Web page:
Over the past 10-15 years, entrepreneurs, impact investors, incubators and accelerators, foundations, development banks, major donors, and even some large-scale corporations have been working hard to reach those living at the BOP by building, investing in, and supporting for-profit businesses that reach BOP customers. Unlike traditional development projects that often rely heavily on government or philanthropic grant funding (which often suffer from finite funding streams), for-profit enterprises can both sustain themselves and grow over time as long as the product offered elicits sufficient demand and revenues from its buyers.
While these enterprises have offered promising examples of reaching the Bottom of the Pyramid (BOP), the question remains whether “asset-heavy” companies can be sustainable and scalable in serving the BOP long-term by selling “push” products. Asset-heavy companies tend to have a higher cost structure over asset-light companies due to the need for a physical presence, complex distribution channels, and/or a skilled workforce. Pull products have a high value and a ready demand, whereas push products have less obvious value and provide uncertain benefits in the future (e.g., insurance). Either characteristic can make it difficult for a company to achieve profitability and financial sustainability. A report by Monitor Deloitte in collaboration with the Omidyar Network, The Rockefeller Foundation, and the MacArthur Foundation analyzed 20 case studies of enterprises across sectors to determine what variables affect the ability to reach deeply in low-income markets, including “asset-light” vs. “asset-heavy” and “push” vs. “pull” products.
While it is commonly accepted that asset-light companies, such as M-Pesa, a mobile phone-based money transfer, and microfinancing service, can successfully reach deep into the BOP, this report brings to light that even asset-heavy and push companies are able to successfully reach deep down into the income pyramid while achieving scale and profitability. This is a critical finding for organizations working in development, as one of the greatest unmet needs for those living in the BOP is access to products that require significant infrastructure and investment—clean water, sanitation, medicines, primary health care, and more.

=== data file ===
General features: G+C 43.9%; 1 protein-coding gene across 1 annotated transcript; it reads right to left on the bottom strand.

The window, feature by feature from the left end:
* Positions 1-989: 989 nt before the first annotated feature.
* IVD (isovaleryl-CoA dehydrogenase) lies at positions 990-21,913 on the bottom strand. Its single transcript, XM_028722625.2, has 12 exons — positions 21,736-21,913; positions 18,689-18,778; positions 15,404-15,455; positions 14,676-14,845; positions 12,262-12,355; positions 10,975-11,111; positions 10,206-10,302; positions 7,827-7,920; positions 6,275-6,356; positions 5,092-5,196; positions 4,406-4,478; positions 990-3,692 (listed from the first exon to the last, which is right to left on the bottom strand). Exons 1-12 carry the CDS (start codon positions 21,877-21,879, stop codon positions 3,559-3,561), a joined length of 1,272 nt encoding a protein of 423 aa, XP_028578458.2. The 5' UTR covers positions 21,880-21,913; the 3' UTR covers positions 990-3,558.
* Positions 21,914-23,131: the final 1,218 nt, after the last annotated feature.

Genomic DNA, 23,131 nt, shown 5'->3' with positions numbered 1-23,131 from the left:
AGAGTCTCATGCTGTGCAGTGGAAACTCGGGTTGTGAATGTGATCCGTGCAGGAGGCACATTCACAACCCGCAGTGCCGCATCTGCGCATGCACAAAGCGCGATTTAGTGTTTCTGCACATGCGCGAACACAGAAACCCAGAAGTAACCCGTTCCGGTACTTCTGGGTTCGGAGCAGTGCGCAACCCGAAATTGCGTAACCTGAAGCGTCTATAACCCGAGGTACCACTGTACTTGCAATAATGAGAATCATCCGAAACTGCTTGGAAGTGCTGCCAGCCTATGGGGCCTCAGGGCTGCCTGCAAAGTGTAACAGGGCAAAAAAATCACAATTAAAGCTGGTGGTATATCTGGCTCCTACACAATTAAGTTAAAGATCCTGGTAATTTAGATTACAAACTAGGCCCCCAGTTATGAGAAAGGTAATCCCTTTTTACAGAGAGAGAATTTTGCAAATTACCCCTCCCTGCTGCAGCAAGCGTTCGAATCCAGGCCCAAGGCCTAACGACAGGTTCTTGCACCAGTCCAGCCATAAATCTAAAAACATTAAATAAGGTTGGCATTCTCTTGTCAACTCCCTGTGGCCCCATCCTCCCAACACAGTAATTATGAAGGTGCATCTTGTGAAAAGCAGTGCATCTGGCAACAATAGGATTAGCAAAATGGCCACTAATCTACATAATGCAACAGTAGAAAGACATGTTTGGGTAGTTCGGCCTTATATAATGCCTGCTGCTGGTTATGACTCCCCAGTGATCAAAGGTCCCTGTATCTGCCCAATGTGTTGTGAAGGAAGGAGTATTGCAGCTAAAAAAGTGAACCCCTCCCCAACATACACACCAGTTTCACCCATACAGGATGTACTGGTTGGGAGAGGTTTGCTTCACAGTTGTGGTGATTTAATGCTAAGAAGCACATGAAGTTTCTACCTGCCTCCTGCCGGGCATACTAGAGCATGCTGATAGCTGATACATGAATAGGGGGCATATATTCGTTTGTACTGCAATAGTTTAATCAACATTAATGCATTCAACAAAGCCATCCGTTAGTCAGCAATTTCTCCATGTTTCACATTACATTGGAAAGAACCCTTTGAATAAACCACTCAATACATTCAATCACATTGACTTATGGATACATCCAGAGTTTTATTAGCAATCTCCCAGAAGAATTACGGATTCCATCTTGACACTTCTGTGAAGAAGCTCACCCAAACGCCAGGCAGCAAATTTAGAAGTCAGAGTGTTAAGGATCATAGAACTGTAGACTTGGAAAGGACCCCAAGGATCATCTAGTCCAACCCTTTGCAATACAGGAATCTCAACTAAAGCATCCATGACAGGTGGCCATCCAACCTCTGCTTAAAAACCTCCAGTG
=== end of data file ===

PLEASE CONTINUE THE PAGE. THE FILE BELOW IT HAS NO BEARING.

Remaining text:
A closer look at two firms, Burn and Envirofit, operating in the energy sector selling cookstoves provides intriguing insights that contradict what was generally considered necessary for reaching deep in the income pyramid. Burn and Envirofit are both rapidly scaling cookstove businesses developing asset-heavy push products, and have shown that they can be successful in reaching the BOP. Burn has sold 200,000 cookstoves across East Africa since it began operations in 2013, with 43 percent of its customers earning less than $4/day. Envirofit has sold 1.2M stoves across Asia, Africa, and Latin America since it began operations in 2007, serving both low- and high-income earners in rural and urban settings. How are they able to do that?
Selling asset-heavy push products to low-income markets can be challenging, no doubt. Yet it is possible by offering high-quality products with the end user in mind; conducting market research to understand and meet consumer needs; and making investments in customer education about the benefits of the product relative to the costs—such as savings on fuel and health benefits, in the case of cookstoves. Products that come with multi-year warranties, post-sales support, and financing options are important to low-income households that are looking for a durable and affordable product that will deliver value for their money. Financing options are especially useful to help ease the financial tradeoff that people at the BOP are often forced to make between immediate needs, like food, and longer-term investments, like school, cookstoves, solar energy, etc.
Of course, questions remain. For instance, how ‘pushy’ are cookstoves? In urban areas where people have to buy fuel as opposed to collecting wood, cookstoves save a family significant money—so in some urban contexts, they could be deemed more of a pull product, which may explain some aspects of their success.
As the debate continues, the implications from the report provide critical insight into innovative ways to reach deep into the BOP to provide critical goods and services to those most in need. The potential scalability and sustainability of for-profit enterprises merit additional attention—for push, pull, asset-heavy, and asset-light products alike.